Presented by


Five of the best convertible cars for fun driving in Hong Kong

Open-top cars put you right in the outdoors with the wind in your hair, and there are plenty of choices for all budgets

PUBLISHED : Friday, 14 October, 2016, 2:31pm
UPDATED : Saturday, 15 October, 2016, 3:31pm

Convertibles reveal more of Hong Kong, but they can also wreck your hairdo, fry you in the sun and expose you to lots of exhaust fumes.

If you insist on getting one, buy second hand to avoid the costs of depreciation and first registration tax. There is much open-top choice in increasingly polluted Hong Kong.

A 2008 vario-roofed Peugeot 207cc was advertised online for HK$60,000, and there are lots of pre-2005 206cc online for less. These little Peugeots are fine drives, but check that their roofs still work, and be prepared to look hard for spares.

A 2007 two-litre BMW 320i might offer four seats in the sun for about HK$75,000, and a sweet two-litre 2010 yellow Volkswagen Beetle looked attractive at HK$125,000. Convertible Volkswagen Golfs range from HK$20,000 for a 1997 model to HK$249,000 for a 2013 version, and a 2011 Smart ForTwo was offered online at HK$69,000.

Any MX-5 is good, but have at least HK$40,000 ready for a so-so 1991 Mark 1. The 660cc Daihatsu Copen is still a pretty, stylista drive and a 2005 version was offered for HK$95,000 online.

Alternatively, you could risk one of the many “money pit” luxury convertibles that are offered cheap but may involve costly spare parts and servicing. A 1995 Mercedes-Benz SL 320 was advertised for HK$60,000; a yellow 1997 Saab 900S was stickered at HK$20,000, and a star-grilled 2005 Mercedes-Benz SLK 200 wanted HK$68,000. A 1998 four-litre 1997 Jaguar XJ8 looked seductive online as Money Pit of the Week, at HK$55,000.

If you must buy new, the two-door, four-seat Mercedes-Benz C-Class Cabriolet has just arrived, and with two reminders for Hongkongers. First, that the latest convertibles have sophisticated roof mechanisms that involve costly, often bulky technology. Much of these hydraulic and electrical systems take up boot space. The C-Class has 285 to 360 litres.

Second, that even the best luxury cars’ electronic roof-raising times are still too slow in the more sudden, heavier rains of Asia. The C-Class Cabriolet’s roof movement is said to activate in 20 seconds, or long enough for a drenching here in July. Meanwhile, local MGB or Mazda MX-5 owners can raise their classics’ roofs manually in about half the time.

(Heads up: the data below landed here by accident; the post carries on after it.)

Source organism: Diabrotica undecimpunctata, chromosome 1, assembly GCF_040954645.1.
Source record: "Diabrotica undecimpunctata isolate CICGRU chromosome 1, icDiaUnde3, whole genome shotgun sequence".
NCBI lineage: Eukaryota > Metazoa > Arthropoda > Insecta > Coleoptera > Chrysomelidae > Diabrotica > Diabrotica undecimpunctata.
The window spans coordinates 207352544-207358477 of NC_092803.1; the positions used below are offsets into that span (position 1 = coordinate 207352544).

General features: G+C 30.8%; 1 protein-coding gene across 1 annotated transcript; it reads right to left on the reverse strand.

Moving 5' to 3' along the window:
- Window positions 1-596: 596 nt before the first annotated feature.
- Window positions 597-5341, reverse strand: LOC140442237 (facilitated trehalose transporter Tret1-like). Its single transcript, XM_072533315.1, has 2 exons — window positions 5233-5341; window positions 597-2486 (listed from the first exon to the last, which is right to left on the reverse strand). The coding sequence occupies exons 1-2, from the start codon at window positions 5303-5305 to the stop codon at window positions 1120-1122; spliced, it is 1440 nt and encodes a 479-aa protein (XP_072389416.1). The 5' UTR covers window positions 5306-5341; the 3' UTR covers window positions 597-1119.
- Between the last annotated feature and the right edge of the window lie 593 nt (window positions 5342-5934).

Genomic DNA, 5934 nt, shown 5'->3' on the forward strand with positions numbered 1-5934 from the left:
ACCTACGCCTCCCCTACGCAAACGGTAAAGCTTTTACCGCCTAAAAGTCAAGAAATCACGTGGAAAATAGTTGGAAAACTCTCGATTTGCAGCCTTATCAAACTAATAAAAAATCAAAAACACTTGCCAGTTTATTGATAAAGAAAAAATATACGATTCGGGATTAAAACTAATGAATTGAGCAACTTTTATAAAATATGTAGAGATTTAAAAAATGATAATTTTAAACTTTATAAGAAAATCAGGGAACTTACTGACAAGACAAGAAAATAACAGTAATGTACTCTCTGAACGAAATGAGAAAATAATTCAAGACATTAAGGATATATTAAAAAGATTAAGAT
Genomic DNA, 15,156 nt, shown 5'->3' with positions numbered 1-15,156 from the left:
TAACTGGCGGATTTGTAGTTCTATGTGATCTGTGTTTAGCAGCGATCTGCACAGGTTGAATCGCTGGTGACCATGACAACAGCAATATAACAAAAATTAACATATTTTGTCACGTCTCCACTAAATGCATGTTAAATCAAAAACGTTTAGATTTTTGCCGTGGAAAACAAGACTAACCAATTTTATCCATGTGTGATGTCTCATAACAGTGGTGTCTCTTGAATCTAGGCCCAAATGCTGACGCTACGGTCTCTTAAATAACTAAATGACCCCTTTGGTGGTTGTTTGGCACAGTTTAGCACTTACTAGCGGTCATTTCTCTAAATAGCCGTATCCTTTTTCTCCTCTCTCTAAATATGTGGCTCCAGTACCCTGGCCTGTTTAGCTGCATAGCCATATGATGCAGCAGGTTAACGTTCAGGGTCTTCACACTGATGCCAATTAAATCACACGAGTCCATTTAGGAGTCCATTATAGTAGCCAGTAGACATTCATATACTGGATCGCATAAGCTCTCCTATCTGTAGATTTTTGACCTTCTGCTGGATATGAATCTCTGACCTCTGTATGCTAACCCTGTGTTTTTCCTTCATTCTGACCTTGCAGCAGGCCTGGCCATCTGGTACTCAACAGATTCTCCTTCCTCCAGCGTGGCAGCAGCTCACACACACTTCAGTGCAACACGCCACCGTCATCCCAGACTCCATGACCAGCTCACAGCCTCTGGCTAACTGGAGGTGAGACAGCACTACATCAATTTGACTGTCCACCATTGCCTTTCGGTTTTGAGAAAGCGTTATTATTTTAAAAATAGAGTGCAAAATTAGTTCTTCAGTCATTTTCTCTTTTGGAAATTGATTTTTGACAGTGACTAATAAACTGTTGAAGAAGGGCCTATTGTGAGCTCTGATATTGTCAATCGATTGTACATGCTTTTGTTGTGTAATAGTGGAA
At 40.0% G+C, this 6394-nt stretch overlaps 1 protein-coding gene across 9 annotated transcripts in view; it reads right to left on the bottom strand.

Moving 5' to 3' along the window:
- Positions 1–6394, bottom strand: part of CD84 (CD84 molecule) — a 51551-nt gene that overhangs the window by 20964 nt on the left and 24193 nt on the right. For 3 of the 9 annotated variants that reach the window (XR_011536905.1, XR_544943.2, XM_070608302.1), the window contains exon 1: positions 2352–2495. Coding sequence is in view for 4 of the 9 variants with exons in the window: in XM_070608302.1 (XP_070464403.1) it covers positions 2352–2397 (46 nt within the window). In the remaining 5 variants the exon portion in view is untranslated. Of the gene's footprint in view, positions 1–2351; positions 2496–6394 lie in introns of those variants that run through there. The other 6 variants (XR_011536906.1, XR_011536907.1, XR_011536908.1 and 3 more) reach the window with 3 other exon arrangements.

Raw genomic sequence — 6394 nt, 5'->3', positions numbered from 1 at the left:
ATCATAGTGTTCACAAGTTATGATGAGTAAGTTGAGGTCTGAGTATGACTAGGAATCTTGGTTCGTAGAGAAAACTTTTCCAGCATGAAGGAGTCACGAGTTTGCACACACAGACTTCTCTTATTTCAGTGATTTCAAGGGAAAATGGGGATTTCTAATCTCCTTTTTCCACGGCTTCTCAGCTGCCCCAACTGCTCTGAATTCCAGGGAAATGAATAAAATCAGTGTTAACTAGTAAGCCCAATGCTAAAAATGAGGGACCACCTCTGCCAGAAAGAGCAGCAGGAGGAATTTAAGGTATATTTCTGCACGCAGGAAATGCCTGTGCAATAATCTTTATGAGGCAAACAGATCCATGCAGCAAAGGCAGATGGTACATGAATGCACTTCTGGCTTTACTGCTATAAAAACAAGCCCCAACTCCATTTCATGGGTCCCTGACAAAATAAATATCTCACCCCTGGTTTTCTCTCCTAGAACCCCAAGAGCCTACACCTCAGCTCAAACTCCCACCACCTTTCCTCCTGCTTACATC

Even so, the Bremen-made C 200 Cabriolet (HK$528,000) looks impressive on 17-inch wheels with a diamond radiator grille and LED lights. Its 184-horsepower, 1,991cc engine should suffice at Hong Kong speeds with the promise of 100km/h in 7.8 seconds, and a top speed of 233km/h via a 9G-TRONIC transmission.

The model also consumes 6.2 litres of petrol per 100km for about 150g/km of carbon-dioxide emissions, the marque says. Mercedes-Benz Hong Kong also offers the 245hp C 300 Cabriolet (HK$688,000), with a Mercedes-AMG V6 and two V8 options from HK$899,000.

The BMW 420i convertible (HK$557,000) is a well-styled two-door four-seater, and seems a younger family ride with a two-litre 184hp engine that promises 100km/h in 8.4 seconds and tops at 230km/h. Its petrol consumption is 5.8l/100km on a 60-litre tank and its CO2 spew is 136g/km. The 252hp 430i M Sport Edition (HK$730,000) version is about 2 seconds faster via eight-speed Sports automatic transmissions with Steptronic.

Their tops drop in 20 seconds and leave 230 litres of space for luggage. The marque is proud of the model’s noise-absorbing roof headliner and legroom, but the BMW 420i convertible has impressive chassis, power-steering and drive technology. Its BMW EfficientDynamics facilities include auto-start-stop, brake energy regeneration, and an ECO PRO mode that promises to “lead to fuel savings of 20 per cent”. Automatic versions also have a coasting mode.

The latest MINI Cooper Convertible (from HK$369,800) was launched here in July and promises more legroom, new instruments and a roof that drops in 18 seconds.

The four-seater’s turbocharged, fuel-injected 1.5-litre engine is just fine for increasingly crowded Hong Kong, but if you want more power, you could get an S version (HK$439,800) or buy second-hand online: a 2005 version was offered this week for about HK$50,000. The latest Cooper Convertible also has 136hp, reaches 100km/h in about 8.7 seconds and tops at 207km/h and for 5.1 litres of petrol per 100km and CO2 emissions of 119g/km.

The 3.821 metre basic Cooper is 98mm longer than its predecessor but still promises a fun drive, easy parking and fun handling on smaller New Territories roads. Luggage room is “215 litres with the roof closed and 160 litres with it folded down”, the marque says.

The Lotus Elise Sport is 866kg light, offers sharp handling and bursts to 100km/h in about 6.5 seconds. Elises can be really fun, particularly on drives with local Lotus fans, and this model’s 1.6-litre, 134hp engine tops at 204km/h through six manual gears. Its interior is still spartan and maybe too low for some couples, but the Elise makes a fine bonus splurge or well-done present for a newly qualified young professional. The addictive Elise might bring out your inner plonker, but it’s a blast.